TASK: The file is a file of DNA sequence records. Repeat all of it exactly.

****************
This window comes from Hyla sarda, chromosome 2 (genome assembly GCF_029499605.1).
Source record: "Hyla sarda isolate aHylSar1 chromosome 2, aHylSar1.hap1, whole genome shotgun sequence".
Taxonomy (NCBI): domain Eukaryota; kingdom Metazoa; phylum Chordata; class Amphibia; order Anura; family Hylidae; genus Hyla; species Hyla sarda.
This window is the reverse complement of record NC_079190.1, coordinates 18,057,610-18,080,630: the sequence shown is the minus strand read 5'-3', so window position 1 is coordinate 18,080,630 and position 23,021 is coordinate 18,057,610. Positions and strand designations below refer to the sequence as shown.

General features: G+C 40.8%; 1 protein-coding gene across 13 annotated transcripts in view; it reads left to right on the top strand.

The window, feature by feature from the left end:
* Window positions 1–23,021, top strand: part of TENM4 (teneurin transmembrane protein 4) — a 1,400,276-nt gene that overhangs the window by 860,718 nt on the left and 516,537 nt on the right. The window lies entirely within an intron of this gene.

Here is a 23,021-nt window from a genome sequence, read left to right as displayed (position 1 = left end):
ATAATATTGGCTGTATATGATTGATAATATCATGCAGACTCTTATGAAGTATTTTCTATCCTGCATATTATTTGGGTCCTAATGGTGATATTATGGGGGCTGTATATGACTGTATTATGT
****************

This window comes from Hyla sarda, chromosome 2 (genome assembly GCF_029499605.1).
Source record: "Hyla sarda isolate aHylSar1 chromosome 2, aHylSar1.hap1, whole genome shotgun sequence".
Taxonomy (NCBI): domain Eukaryota; kingdom Metazoa; phylum Chordata; class Amphibia; order Anura; family Hylidae; genus Hyla; species Hyla sarda.
This window is the reverse complement of record NC_079190.1, coordinates 18,057,610-18,080,630: the sequence shown is the minus strand read 5'-3', so window position 1 is coordinate 18,080,630 and position 23,021 is coordinate 18,057,610. Positions and strand designations below refer to the sequence as shown.

General features: G+C 40.8%; 1 protein-coding gene across 13 annotated transcripts in view; it reads left to right on the top strand.

The window, feature by feature from the left end:
* Window positions 1–23,021, top strand: part of TENM4 (teneurin transmembrane protein 4) — a 1,400,276-nt gene that overhangs the window by 860,718 nt on the left and 516,537 nt on the right. The window lies entirely within an intron of this gene.

Here is a 23,021-nt window from a genome sequence, read left to right as displayed (position 1 = left end):
ATAATATTGGCTGTATATGATTGATAATATCATGCAGACTCTTATGAAGTATTTTCTATCCTGCATATTATTTGGGTCCTAATGGTGATATTATGGGGGCTGTATATGACTGTATTATGT